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Movie Poster of the Week: Times Square in 1940

Movie Poster of the Week: Times Square in 1940
Above: The Rivoli Theater on Broadway between 49th and 50th Streets in 1940, playing John Ford’s The Grapes of Wrath which had opened on 24 January of that year. The billboard on 49th Street is advertising the engagement of Pinocchio, which had opened 7 February, a block away at the Center Theatre on 6th Avenue and 49th Street, next door to Radio City Music Hall.One of my favorite internet rabbit holes of the past couple of years has been the New York City Municipal Archives Online Gallery which gives you the miraculous ability to roam around the New York of 1940. In 2018 the archive published 720,000 images from the City’s 1940 tax photo project. Between 1939 and 1941, the City’s Tax Department had collaborated with the Works Progress Administration (Wpa) to take photographs of every single house and building in the five boroughs of New York City, providing an unprecedented record of the city at a moment in time.
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The Bat

The Bat
The Bat

Blu ray

The Film Detective

1959 / 1.85:1/ 80 min.

Starring Vincent Price, Agnes Moorehead

Cinematography by Joseph Biroc

Directed by Crane Wilbur

Released during the dog days of summer in August of 1959, The Bat was an air-conditioned summer treat for the eight year-old unprepared for a blood and thunder horror movie – even if this mild thriller does star that consummate killer Vincent Price and Agnes Moorehead as a novelist who dabbles in murder – the more gruesome, the better.

Price plays Malcolm Wells, a small-town doctor who’s just witnessed the confession of one John Fleming, a larcenous bank president who’s embezzled a fortune from his own vault. Knowing an opportunity when he sees it, Wells promptly shoots Fleming and sets off to find the loot, hidden in a creaky mansion called The Oaks. Waiting for him is Cornelia Van Gorder (Moorehead), a specialist in pulp fiction unaware that the
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The politically incorrect Oscars: 9 white actors who were recognized for playing minorities

After two straight years of all-white acting nominees in 2015 and 2016, the Academy of Motion Picture Arts and Sciences responded to the #OscarsSoWhite issue by inviting a far more diverse and younger field of talent both behind and in front of the camera to join. And though there are miles to go until there is true diversity, the academy’s nominees and winners are beginning to reflect our culture.

Last year, “Moonlight” became the first Best Picture winner with an all-black cast. Its director Barry Jenkins shared the Best Adapted Screenplay Oscar with Tarell Alvin McCraney, while Mahershala Ali won Best Supporting Actor. Viola Davis also took home Best Supporting Actress for “Fences.”

This year’s black nominees include Jordan Peele, a triple nominee for producing, directing and writing Best Picture contender “Get Out,” which also scored a Best Actor nomination for Daniel Kaluuya. Two-time winner Denzel Washington is nominated for “Roman J.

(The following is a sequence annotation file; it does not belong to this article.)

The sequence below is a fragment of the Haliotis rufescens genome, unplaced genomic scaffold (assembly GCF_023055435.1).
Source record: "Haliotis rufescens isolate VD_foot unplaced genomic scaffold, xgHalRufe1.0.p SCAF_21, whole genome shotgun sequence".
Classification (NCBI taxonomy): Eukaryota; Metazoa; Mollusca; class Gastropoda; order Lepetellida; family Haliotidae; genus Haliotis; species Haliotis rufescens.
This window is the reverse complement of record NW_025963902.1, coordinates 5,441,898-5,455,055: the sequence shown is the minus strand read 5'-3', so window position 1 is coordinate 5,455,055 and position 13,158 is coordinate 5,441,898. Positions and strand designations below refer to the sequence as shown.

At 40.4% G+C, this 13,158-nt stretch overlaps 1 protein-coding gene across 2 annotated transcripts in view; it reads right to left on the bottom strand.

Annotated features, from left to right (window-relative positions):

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From Lollobrigida to Gidget: Romance and Heartache in Italy

Here's a brief look – to be expanded – at Turner Classic Movies' June 2017 European Vacation Movie Series this evening, June 23. Tonight's destination of choice is Italy. Starring Suzanne Pleshette and Troy Donahue as the opposite of Ugly Americans who find romance and heartbreak in the Italian capital, Delmer Daves' Rome Adventure (1962) was one of the key romantic movies of the 1960s. Angie Dickinson and Rossano Brazzi co-star. In all, Rome Adventure is the sort of movie that should please fans of Daves' Technicolor melodramas like A Summer Place, Parrish, and Susan Slade. Fans of his poetic Westerns – e.g., 3:10 to Yuma, The Hanging Tree – may (or may not) be disappointed with this particular Daves effort. As an aside, Rome Adventure was, for whatever reason, a sizable hit in … Brazil. Who knows, maybe that's why Rome Adventure co-star Brazzi would find himself playing a Brazilian – a macho, traditionalist coffee plantation owner,
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Remembering Oscar-Winning Gwtw Art Director Menzies

William Cameron Menzies. William Cameron Menzies movies on TCM: Murderous Joan Fontaine, deadly Nazi Communists Best known as an art director/production designer, William Cameron Menzies was a jack-of-all-trades. It seems like the only things Menzies didn't do was act and tap dance in front of the camera. He designed and/or wrote, directed, produced, etc., dozens of films – titles ranged from The Thief of Bagdad to Invaders from Mars – from the late 1910s all the way to the mid-1950s. Among Menzies' most notable efforts as an art director/production designer are: Ernst Lubitsch's first Hollywood movie, the Mary Pickford star vehicle Rosita (1923). Herbert Brenon's British-set father-son drama Sorrell and Son (1927). David O. Selznick's mammoth production of Gone with the Wind, which earned Menzies an Honorary Oscar. The Sam Wood movies Our Town (1940), Kings Row (1942), and For Whom the Bell Tolls (1943). H.C. Potter's Mr. Lucky